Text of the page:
He said we would meet

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She lingered by the marble stair
till it was full night
and the dew had soaked her stockings
quite through.

Waiting for what?
As it turned out,
only to sit at her window later
watching the moon go down.

 

 

Is this the most famous Chinese poem in English? Ezra Pound, famously “the inventor of Chinese poetry in the English language”, famously translated it, so:

The Jewel Stairs’ Grievance

The jewelled steps are already quite white with dew,
It is so late that the dew soaks my gauze stockings,
And I let down the crystal curtain
And watch the moon through the clear autumn.

(Ezra Pound, 1915). And–not to let his learning go unnoted–Pound included a gloss with his translation:

Jewel stairs, therefore a palace. Grievance, therefore there is something to complain of. Gauze stockings, therefore a court lady, not a servant who complains. Clear autumn, therefore he has no excuse on account of weather. Also she has come early, for the dew has not merely whitened the stairs, but has soaked her stockings. The poem is especially prized because she utters no direct reproach.

With respect, I think there are a few things wrong with this undisputed classic of translation. For one thing, something odd happens between the first two lines and the next two, and it feels like a mistake. At first, the narrator is out of doors, on the jade steps–or near enough that the same dew that whitens the steps has also soaked her stockings. But then comes line three, and she lets down the crystal curtain, and…. wait–where did the curtain come from? Is the curtain outside, by the steps? Maybe she’s been waiting in an alcove or something? That seems unlikely. Or has she been indoors the whole time, just keeping an eye on the stairs in case whoever-it-is should show up? But if so, then why are her stockings wet? Were Chinese palaces so damp, without heat or carpets, that dew would soak a lady’s stockings even in her rooms? What the hell, I guess, is my question.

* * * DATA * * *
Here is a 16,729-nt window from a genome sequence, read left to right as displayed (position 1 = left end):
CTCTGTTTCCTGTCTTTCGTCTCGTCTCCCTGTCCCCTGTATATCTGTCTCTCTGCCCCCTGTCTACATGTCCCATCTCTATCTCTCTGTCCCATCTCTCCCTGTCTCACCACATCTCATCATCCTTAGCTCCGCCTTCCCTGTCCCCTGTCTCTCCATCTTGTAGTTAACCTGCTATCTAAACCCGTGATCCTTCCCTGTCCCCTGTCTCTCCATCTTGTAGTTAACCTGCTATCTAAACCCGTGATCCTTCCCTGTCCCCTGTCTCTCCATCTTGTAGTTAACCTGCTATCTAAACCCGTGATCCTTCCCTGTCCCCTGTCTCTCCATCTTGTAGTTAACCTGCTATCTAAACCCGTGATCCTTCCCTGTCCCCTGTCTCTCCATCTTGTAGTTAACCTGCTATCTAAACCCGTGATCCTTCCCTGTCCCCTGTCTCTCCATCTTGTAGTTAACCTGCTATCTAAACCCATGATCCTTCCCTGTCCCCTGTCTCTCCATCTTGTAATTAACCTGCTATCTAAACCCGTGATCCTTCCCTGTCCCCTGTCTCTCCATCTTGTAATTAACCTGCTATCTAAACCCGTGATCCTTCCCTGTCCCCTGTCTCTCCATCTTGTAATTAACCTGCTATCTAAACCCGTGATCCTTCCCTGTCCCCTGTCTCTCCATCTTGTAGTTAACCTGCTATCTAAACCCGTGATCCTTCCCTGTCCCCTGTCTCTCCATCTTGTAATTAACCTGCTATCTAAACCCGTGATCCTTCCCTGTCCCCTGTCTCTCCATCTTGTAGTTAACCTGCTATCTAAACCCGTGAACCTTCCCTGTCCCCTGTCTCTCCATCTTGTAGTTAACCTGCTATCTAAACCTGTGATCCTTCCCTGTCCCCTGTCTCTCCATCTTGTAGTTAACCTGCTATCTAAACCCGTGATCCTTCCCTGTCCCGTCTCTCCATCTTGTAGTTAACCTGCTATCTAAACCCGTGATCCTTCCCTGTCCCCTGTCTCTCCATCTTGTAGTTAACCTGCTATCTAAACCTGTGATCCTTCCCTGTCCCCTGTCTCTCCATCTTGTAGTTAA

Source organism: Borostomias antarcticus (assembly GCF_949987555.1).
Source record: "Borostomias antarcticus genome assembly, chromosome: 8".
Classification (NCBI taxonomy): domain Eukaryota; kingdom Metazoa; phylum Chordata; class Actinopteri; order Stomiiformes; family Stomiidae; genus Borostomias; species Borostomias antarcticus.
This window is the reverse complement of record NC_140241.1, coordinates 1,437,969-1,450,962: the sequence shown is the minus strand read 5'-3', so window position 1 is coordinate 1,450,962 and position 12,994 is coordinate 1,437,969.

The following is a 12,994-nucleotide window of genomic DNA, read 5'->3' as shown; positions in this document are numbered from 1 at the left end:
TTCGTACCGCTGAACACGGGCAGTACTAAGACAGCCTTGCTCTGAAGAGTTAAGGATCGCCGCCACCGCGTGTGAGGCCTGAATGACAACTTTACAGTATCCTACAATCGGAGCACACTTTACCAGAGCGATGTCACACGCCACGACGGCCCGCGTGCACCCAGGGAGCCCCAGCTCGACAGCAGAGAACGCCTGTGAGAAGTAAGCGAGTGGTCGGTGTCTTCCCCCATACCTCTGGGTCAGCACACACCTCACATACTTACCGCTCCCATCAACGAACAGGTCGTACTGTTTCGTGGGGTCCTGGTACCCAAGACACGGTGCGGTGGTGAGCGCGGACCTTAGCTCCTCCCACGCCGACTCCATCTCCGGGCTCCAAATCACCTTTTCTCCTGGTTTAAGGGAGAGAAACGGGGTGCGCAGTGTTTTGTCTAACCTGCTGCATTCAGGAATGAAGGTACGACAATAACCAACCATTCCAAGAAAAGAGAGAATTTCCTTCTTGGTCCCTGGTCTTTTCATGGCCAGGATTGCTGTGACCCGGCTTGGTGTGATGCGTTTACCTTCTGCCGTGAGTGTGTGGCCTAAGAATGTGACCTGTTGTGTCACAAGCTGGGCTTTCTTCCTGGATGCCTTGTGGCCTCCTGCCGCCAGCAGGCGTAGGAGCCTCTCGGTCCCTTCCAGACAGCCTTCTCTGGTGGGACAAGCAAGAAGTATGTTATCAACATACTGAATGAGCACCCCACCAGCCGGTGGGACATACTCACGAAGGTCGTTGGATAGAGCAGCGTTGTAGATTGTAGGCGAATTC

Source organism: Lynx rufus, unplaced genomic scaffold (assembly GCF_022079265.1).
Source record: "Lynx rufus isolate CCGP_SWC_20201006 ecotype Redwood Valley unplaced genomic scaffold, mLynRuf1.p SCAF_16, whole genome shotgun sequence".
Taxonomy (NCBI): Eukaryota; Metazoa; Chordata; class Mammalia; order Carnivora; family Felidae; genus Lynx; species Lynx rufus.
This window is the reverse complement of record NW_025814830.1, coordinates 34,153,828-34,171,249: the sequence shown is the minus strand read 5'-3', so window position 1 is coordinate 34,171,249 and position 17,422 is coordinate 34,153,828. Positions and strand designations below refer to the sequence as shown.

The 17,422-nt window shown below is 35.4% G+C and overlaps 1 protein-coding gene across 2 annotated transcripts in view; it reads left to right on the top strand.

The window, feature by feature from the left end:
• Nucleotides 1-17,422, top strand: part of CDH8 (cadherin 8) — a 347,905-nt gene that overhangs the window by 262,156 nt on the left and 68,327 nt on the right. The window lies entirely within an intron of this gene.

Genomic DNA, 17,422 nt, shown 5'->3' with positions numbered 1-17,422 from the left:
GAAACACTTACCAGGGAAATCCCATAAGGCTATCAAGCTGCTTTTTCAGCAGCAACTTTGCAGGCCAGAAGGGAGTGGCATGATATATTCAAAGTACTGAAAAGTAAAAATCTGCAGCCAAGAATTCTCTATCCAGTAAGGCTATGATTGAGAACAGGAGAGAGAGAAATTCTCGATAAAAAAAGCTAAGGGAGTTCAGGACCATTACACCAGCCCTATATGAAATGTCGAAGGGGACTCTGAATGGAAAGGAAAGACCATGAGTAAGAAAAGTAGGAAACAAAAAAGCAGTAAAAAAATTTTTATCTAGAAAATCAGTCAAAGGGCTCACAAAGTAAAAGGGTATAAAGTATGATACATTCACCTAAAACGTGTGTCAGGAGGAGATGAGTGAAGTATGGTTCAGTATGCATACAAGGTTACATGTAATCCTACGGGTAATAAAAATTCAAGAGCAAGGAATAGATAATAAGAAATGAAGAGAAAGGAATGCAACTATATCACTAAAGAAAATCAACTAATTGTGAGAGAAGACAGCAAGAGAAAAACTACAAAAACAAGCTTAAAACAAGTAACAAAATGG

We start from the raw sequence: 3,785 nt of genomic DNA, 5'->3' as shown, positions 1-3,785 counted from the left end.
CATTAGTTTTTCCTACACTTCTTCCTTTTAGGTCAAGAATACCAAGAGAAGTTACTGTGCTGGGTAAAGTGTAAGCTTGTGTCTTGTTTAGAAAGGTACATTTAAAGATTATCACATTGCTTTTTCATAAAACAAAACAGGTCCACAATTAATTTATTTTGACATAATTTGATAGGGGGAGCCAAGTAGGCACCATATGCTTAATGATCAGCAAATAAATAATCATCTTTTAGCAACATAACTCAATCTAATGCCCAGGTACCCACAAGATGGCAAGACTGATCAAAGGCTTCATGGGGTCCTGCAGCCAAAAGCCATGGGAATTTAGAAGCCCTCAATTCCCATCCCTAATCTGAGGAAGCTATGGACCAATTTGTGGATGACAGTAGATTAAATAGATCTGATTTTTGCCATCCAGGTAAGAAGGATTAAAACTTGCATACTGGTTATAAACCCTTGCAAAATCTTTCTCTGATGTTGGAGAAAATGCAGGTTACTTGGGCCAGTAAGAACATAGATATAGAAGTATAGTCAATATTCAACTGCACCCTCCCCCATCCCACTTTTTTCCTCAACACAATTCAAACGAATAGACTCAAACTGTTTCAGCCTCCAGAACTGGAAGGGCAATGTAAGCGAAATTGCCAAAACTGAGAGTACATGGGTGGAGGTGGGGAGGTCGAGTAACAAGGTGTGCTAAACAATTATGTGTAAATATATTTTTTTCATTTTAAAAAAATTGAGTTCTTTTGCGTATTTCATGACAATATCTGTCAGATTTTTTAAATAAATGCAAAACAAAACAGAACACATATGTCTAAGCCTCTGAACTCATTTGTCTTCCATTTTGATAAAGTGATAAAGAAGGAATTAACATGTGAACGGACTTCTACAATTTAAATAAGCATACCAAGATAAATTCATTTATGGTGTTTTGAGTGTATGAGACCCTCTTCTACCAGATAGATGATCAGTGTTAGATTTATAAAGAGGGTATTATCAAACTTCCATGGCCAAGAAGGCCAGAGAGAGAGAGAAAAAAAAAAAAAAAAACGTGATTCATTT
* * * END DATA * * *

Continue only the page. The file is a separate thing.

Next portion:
And then, what’s that apostrophe doing in your title, Mr. Pound? “The Jeweled Stairs’ Grievance”–what do the stairs have to complain about? It’s the woman’s grievance, if it’s anyone’s; since she’s the speaker of the poem, can we not assume she’s the speaker of the title as well? Or at any rate, surely the stairs aren’t. And another thing: however you slice it, the title of the poem, at least, is surely a direct reproach to whoever is to blame for this sorry state of affairs. So if the poem is “especially prized” (which I have no reason to believe it’s not), I would submit that its passive-aggressive delicacy is likely not the basis.

Anyway. Li Po wrote these four allusive five-word lines, and somebody (perhaps himself) gave it the three-word title that, in my opinion, rather spoils the allusiveness:

玉阶怨
玉阶生白露
夜久侵罗袜
却下水晶帘
玲珑望秋月

(jade + steps + reproach/hate
jade + steps + grow + white + dew
night/dusk + await + gradually advance + gauze + hose
then/withdraw/turn back + underneath + [(water(s) + glittering) | crystal] + curtain | tavern flag
bright/(tinkling of jade) + gaze into the distance + autumn moon)

Here is the word-by-word from chinese-poems.com, which styles the poem “Marble Steps Complaint”:

Jade steps grow white dew
Night long encroach gauze stocking
But fall crystal curtain
Exquisite view autumn moon

And another translation, from shigeku.org (and note, please, line 3’s time-shift):

Her jade-white staircase is cold with dew;
Her silk soles are wet, she lingered there so long….
Behind her closed casement, why is she still waiting,
Watching through its crystal pane the glow of the autumn moon?

Image: Staircase by Jannis Andrija Schnitzer, published under a Creative Commons Attribution-ShareAlike 2.0 Generic (CC BY-SA 2.0) license.

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